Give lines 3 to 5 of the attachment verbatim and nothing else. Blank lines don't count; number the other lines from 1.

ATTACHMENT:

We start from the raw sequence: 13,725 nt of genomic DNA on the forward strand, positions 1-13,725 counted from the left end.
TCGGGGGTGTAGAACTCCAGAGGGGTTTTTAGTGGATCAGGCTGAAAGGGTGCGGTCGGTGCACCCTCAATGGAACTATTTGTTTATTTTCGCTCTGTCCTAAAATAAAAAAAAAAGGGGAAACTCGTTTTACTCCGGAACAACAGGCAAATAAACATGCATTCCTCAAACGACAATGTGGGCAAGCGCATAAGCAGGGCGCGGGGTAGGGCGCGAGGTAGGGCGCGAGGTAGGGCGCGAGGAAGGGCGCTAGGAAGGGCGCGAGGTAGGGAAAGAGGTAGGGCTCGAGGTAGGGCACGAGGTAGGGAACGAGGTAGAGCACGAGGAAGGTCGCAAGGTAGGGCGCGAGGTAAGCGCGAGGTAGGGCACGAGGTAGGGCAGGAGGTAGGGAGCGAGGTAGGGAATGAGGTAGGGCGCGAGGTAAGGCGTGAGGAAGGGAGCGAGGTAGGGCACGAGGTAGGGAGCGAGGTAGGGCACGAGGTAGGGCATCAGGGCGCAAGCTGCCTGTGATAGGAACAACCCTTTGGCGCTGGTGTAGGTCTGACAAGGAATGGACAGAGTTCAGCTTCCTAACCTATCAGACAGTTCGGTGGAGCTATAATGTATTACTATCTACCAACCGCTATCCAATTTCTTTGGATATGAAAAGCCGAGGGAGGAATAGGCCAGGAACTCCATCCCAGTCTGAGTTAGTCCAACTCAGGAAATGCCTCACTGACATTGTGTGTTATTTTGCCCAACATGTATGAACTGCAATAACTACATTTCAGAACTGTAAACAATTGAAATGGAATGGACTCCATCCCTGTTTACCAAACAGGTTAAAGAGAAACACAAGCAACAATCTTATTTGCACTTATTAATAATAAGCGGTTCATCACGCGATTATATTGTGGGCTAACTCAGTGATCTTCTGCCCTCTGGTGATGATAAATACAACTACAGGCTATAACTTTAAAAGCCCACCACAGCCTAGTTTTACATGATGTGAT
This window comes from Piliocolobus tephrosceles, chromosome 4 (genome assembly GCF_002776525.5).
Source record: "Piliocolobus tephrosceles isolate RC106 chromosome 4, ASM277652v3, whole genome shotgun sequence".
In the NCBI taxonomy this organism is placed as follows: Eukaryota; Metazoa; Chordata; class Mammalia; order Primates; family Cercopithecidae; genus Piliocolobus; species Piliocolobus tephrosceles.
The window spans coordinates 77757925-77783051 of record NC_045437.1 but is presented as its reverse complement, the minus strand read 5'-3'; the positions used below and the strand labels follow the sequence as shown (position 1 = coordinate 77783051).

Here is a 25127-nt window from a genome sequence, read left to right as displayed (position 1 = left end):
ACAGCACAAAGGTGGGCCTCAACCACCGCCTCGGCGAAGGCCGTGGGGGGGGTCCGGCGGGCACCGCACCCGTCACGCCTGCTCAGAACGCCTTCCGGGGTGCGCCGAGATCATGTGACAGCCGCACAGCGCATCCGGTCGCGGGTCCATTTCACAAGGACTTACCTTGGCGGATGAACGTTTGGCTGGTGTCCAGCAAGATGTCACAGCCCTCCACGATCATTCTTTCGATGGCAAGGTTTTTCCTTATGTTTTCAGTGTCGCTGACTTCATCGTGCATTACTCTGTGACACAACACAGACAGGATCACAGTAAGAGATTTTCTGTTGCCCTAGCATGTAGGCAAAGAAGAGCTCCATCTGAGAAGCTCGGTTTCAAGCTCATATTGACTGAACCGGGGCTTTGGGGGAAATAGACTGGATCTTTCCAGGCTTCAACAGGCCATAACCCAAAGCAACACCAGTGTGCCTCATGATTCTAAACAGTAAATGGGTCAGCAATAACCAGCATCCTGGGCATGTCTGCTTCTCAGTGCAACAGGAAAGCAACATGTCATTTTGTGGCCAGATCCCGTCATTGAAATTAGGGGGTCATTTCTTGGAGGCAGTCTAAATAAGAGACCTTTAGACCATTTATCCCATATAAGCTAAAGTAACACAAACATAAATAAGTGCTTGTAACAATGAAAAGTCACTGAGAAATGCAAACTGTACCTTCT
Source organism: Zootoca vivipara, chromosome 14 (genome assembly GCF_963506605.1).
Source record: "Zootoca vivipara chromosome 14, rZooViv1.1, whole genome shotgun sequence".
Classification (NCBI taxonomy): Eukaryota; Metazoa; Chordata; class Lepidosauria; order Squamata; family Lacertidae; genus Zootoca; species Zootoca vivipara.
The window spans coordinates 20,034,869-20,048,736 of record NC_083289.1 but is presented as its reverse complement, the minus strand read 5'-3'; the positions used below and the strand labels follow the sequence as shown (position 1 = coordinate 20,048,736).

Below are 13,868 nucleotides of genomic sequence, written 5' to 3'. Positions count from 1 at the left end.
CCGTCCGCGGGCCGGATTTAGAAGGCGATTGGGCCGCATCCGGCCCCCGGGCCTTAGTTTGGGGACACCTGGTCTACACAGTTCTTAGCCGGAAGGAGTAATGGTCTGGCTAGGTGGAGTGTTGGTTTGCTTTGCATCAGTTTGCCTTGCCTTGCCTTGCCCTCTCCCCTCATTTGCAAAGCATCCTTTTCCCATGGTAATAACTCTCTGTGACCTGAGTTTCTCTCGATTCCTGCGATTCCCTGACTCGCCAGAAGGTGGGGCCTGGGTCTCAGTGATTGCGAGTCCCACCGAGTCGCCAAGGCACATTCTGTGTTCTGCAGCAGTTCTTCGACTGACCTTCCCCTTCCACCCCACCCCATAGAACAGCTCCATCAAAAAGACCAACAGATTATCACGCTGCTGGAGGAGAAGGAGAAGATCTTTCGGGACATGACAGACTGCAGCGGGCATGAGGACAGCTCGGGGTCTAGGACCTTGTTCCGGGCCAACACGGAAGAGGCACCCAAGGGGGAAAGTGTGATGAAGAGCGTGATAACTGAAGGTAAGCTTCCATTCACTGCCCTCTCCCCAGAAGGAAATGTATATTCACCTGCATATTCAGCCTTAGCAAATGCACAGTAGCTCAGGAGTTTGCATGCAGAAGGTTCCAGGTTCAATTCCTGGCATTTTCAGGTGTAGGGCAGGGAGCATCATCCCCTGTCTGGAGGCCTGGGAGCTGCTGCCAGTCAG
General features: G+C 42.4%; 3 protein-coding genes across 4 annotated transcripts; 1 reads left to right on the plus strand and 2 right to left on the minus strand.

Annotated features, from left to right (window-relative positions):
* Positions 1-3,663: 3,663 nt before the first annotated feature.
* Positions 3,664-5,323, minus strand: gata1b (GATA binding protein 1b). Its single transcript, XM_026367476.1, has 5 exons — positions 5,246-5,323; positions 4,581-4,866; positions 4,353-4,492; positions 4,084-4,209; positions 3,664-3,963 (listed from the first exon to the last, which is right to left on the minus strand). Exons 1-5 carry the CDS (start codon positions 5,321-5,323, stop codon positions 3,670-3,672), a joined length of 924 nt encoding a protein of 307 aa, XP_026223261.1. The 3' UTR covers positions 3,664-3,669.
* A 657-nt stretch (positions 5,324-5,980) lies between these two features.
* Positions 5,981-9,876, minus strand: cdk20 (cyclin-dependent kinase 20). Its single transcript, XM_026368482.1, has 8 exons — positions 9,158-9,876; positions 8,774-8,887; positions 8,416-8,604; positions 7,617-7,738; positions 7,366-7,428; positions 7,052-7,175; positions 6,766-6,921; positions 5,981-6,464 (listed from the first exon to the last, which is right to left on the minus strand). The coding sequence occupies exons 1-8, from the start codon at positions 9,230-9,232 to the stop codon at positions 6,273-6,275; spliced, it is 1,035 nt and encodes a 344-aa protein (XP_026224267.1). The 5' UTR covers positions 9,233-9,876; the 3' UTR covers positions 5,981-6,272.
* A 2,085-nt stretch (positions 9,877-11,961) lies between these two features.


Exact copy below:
This window comes from Piliocolobus tephrosceles, chromosome 4 (genome assembly GCF_002776525.5).
Source record: "Piliocolobus tephrosceles isolate RC106 chromosome 4, ASM277652v3, whole genome shotgun sequence".
In the NCBI taxonomy this organism is placed as follows: Eukaryota; Metazoa; Chordata; class Mammalia; order Primates; family Cercopithecidae; genus Piliocolobus; species Piliocolobus tephrosceles.